The other type of detector we have tested is a direct electron MAPS detector [7,8,25,26]. In this case, electron-hole pairs are generated along the path of a primary electron in a thin, lightly doped silicon epilayer. The resulting signal is expressed as a voltage drop across a capacitor formed by a reverse biased diode fabricated to extend into the epilayer. The sensor is read out continuously via a rolling shutter mode in which rows of the sensor are successively selected and the capacitor voltages along the selected row read out and reset. In this mode the detector has very little dead time and, in principle, can be read out at any rate depending on the number of analogue to digital converters associated with the columns that are either embedded in the chip or located nearby. Since the primary electrons are directly incident on the MAPS detector, the diodes and three or four transistors present on each pixel must be radiation hardened. Existing MAPS detectors such as the FillFactory STAR250 [27] show that this is possible but the MAPS detector tested here was not rad-hard.

We do not present results for image plates [17,28]. Their sensitivity and large linear dynamic range make them ideal detectors for some applications in electron microscopy. At higher incident energies the density and thickness of the phosphor layer will result in a relatively high zero spatial frequency DQE. However the stochastic scattering of electrons in the phosphor layer will degrade performance at finite spatial frequencies. Image plates also have a large effective pixel size and require a separate time consuming digitisation step.

## 3. Methods

All the images were taken on a Tecnai F30 microscope fitted with a Faraday cup that used a commercial picoammeter (Agar, Probe Current Meter) to measure the beam current. The MTF was measured from electron shadow images of a straight edge, consisting of a 0.5 mm gold or 0.2 mm platinum wire mounted at the pointer position. The MTF can be measured by other methods [29–31] but the straight edge method [9,30] used here enables the MTF to be measured accurately down to low spatial frequencies. The DQE was obtained using the MTF results and flat field images taken with known average dose per pixel. For Kodak SO-163 film, the dose was adjusted to give an optical density of approximately 1 after development for 12 min in full strength D19 developer at $20{\phantom{\rule{0.16em}{0ex}}}^{\circ}\mathrm{C}$. For the other detectors the dose was not so important. As the Medipix detector has no noise it was possible to decrease the dose so that only a few hundred electrons were incident on each frame. In this way, the statistics of the individual events could be counted and the DQE independently estimated [6].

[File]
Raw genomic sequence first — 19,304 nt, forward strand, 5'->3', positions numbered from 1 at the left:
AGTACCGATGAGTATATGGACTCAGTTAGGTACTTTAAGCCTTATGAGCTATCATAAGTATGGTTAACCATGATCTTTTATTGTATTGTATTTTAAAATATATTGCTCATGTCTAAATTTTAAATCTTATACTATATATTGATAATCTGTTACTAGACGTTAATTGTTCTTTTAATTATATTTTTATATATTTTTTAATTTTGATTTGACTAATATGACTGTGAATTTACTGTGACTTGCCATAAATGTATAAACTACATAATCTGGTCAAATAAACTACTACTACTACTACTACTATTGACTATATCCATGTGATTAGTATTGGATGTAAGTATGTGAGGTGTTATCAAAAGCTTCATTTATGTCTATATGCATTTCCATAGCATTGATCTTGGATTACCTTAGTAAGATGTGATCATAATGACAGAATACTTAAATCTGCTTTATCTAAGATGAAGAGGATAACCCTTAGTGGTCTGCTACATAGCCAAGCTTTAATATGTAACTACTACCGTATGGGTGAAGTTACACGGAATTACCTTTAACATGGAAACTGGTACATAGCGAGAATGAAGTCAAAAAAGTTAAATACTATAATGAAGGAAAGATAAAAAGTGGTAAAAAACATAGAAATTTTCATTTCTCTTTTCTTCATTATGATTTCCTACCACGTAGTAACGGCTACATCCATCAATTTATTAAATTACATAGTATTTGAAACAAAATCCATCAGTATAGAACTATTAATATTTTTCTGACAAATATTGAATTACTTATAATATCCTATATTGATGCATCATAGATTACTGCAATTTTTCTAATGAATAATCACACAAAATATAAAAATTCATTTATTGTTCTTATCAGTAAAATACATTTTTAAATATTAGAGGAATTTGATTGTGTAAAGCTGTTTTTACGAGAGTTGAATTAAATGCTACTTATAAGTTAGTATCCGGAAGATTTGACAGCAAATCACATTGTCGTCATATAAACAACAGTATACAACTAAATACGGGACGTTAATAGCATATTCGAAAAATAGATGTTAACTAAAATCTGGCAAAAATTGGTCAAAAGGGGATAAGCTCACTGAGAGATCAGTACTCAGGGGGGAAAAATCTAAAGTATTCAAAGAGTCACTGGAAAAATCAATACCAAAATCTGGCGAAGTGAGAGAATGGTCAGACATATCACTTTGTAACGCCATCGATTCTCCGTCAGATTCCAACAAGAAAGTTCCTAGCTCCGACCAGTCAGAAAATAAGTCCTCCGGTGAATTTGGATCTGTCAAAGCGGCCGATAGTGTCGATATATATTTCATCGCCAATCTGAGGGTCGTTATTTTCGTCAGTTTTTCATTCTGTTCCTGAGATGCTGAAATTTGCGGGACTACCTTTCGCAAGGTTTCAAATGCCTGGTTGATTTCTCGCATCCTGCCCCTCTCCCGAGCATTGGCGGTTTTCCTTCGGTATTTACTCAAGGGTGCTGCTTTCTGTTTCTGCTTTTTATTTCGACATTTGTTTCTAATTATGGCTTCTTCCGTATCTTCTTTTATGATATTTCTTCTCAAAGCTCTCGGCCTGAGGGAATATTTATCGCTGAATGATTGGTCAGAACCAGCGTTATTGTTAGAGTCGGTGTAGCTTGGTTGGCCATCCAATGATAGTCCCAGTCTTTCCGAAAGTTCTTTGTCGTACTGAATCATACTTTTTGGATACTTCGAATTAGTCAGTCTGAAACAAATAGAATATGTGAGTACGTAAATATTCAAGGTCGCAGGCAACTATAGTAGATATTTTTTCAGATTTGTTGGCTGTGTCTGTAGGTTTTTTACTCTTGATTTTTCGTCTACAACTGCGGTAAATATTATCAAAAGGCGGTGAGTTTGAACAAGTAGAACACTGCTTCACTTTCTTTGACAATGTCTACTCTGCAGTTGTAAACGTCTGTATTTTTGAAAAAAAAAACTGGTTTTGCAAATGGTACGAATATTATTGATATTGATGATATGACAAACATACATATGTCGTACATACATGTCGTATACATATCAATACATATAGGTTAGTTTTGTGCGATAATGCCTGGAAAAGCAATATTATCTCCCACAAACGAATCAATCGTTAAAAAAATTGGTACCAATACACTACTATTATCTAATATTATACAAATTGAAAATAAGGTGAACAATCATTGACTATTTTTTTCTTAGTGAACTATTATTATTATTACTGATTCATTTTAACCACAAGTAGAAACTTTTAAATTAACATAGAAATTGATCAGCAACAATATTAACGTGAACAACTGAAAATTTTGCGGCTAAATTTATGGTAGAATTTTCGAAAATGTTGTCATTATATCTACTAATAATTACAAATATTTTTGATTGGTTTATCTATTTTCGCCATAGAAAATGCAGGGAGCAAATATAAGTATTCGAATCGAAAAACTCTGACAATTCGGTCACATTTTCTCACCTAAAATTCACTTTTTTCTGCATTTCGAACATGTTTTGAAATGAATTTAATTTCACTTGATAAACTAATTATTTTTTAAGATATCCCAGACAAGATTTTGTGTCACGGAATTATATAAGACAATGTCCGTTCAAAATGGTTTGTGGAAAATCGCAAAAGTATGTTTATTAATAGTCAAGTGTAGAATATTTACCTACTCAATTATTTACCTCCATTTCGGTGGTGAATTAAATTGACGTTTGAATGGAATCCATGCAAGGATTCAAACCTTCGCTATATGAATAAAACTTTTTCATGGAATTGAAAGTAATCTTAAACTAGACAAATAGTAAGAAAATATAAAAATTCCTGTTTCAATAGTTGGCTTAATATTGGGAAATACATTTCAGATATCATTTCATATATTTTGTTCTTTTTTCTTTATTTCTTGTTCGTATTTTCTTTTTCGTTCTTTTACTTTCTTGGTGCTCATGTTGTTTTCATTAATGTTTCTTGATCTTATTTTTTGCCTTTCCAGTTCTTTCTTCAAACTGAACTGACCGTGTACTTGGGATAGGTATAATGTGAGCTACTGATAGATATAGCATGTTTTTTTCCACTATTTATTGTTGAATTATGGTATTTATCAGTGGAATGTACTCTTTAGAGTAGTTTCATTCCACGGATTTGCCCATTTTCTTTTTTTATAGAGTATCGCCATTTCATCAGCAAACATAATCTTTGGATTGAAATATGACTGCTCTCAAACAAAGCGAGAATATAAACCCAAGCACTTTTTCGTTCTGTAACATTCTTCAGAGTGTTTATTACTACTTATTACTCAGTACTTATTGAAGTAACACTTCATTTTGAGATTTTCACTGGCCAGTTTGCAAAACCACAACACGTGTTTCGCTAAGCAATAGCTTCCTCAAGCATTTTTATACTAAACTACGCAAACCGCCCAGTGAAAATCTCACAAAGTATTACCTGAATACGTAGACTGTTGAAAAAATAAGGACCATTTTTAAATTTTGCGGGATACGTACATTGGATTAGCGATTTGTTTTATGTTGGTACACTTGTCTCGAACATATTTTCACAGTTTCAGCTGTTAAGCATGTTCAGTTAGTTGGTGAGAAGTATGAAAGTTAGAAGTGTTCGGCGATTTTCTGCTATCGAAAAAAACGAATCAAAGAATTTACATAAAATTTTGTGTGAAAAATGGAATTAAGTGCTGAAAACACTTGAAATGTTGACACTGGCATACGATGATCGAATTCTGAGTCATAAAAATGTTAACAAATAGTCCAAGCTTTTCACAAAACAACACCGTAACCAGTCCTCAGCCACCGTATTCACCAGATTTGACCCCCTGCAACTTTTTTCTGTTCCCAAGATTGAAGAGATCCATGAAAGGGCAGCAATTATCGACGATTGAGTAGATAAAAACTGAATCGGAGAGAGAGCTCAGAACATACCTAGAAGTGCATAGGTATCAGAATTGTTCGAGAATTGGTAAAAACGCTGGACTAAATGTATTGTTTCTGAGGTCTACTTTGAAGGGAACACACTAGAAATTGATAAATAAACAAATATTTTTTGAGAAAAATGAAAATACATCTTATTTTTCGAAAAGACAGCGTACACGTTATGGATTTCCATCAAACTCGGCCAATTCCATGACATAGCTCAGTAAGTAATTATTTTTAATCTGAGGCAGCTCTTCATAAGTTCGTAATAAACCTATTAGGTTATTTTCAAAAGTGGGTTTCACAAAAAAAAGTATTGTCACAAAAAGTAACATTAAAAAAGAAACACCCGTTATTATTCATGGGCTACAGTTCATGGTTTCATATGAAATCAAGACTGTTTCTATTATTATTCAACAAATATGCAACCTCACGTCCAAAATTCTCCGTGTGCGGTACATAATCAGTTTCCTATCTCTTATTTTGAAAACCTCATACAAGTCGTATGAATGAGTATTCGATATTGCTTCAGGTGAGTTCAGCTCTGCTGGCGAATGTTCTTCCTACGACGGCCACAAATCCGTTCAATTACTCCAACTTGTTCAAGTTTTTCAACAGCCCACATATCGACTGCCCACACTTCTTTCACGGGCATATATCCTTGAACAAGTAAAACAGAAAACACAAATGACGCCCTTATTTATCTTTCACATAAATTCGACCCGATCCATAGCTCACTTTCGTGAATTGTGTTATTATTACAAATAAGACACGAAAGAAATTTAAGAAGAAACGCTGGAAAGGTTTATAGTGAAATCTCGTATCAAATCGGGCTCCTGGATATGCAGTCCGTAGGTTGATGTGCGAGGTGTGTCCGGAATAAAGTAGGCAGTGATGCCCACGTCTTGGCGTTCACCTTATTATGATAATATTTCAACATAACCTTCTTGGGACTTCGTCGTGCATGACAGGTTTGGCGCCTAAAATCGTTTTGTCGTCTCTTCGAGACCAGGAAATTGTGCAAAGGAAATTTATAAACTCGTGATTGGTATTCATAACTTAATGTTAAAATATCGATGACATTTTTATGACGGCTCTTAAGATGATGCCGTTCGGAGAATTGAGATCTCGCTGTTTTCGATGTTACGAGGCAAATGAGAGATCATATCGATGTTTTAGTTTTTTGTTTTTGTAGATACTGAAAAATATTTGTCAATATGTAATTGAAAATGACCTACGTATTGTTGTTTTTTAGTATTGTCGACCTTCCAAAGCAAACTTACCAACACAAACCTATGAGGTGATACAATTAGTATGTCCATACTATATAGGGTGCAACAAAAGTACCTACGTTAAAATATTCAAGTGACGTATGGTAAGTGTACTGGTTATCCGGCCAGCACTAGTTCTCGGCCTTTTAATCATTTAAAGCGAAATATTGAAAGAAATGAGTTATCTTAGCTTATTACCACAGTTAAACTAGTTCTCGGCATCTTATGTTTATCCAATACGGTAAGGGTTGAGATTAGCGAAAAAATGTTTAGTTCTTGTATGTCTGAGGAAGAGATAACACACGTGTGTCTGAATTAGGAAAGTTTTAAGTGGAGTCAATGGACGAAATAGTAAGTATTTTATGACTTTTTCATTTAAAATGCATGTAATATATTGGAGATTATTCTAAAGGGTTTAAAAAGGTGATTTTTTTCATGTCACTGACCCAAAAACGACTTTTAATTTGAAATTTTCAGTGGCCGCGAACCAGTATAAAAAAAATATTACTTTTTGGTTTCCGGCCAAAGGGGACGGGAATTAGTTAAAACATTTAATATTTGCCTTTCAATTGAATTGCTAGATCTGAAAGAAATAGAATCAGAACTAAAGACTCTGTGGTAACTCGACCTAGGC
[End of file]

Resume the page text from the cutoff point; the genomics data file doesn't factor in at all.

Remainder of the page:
In calculating MTF the image of the edge is first examined to ensure it is straight and featureless. Suitable areas are selected that extend far enough away from the edge to allow bright and dark field values, $b$ and $d$, respectively, to be determined. Areas containing unwanted features are masked out and not used in subsequent analysis. The edge spread function, $\mathrm{ESF}(x)$, is calculated as